Sunday, September 29, 2013

Bits and Pieces of This and That

It must be fall. Writing news is coming in.

First, the local The Alternative Press (TAP), an online newspaper, did an article about my new book, The Crafty Poet: A Portable Workshop. Read it at TAP.

Then along came two very nice reviews of the book. The first, by Martha Silano, appears at Blue Positive. This is a thorough review of the book. I especially like how Martha, herself a fantastic poet, describes how she has been putting the book to use. She received the book just as she was beginning a poem-a-day challenge, so the timing was perfect. It made me happy to know that the book has provoked some new work from Martha's pen. Martha says ". . .this is a poetry exercise/craft tip book poets (and English instructors) only dream about. . ." Read the review at Blue Positive.

The second review is by Kelli Russell Agodon at Book of Kells. Kelli says, "What I like about this book is that it offers you poems, prompts and even interviews." Referring to the subtitle, she says, "The book is definitely a portable workshop that you can use by yourself or with a group." Good, that's just what I intended it to be. Read the review at Book of Kells.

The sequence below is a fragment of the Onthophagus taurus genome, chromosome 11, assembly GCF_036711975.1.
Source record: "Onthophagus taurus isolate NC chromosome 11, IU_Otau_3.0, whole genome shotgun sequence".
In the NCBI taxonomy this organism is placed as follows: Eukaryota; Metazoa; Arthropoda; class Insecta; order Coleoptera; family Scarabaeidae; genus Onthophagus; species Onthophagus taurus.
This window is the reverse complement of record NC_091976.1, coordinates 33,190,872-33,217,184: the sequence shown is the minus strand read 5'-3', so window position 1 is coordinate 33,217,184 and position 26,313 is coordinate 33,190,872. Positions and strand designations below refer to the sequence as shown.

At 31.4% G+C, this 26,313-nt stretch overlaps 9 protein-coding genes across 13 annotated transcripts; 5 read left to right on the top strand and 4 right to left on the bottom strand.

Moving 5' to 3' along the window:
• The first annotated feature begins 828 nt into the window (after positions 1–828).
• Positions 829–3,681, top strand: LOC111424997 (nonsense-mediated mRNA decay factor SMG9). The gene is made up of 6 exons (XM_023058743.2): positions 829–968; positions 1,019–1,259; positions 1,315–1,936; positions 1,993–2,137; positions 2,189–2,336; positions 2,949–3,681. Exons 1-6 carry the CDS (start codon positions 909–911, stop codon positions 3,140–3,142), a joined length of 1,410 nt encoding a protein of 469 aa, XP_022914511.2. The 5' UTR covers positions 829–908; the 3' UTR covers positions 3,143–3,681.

I'm happy to have a poem in the new issue of Rose Red Review. This journal is in its second year and puts out three issues per year. Editor Larissa Nash does a very nice job with the journal which focuses on fiction and poetry related to fairy tales and magic. My poem is The Color of Magic.

I also have a poem in Prime Number Magazine. This online journal posts a very limited number of poems every other month, then gathers them into a print volume at the end of the year. The poetry editor is Valerie Nieman. My poem, By the side of the road, is followed by a one-question Q&A.


Friday, September 27, 2013

Invitation to a Poetry Reading

Calling all NJ poets and poetry lovers! Please join us this Sunday, September 29, for this Poetry Reading. Two NJ poets, Sandra Duguid and Charlotte Mandel, will read work from their new books. The books will be available for sale and signing. I'll be providing the introductions.

If that's not enough for you, there will be a Reception following the reading. With refreshments!



Tuesday, September 17, 2013

Print Journals That Accept Online Submissions 9/13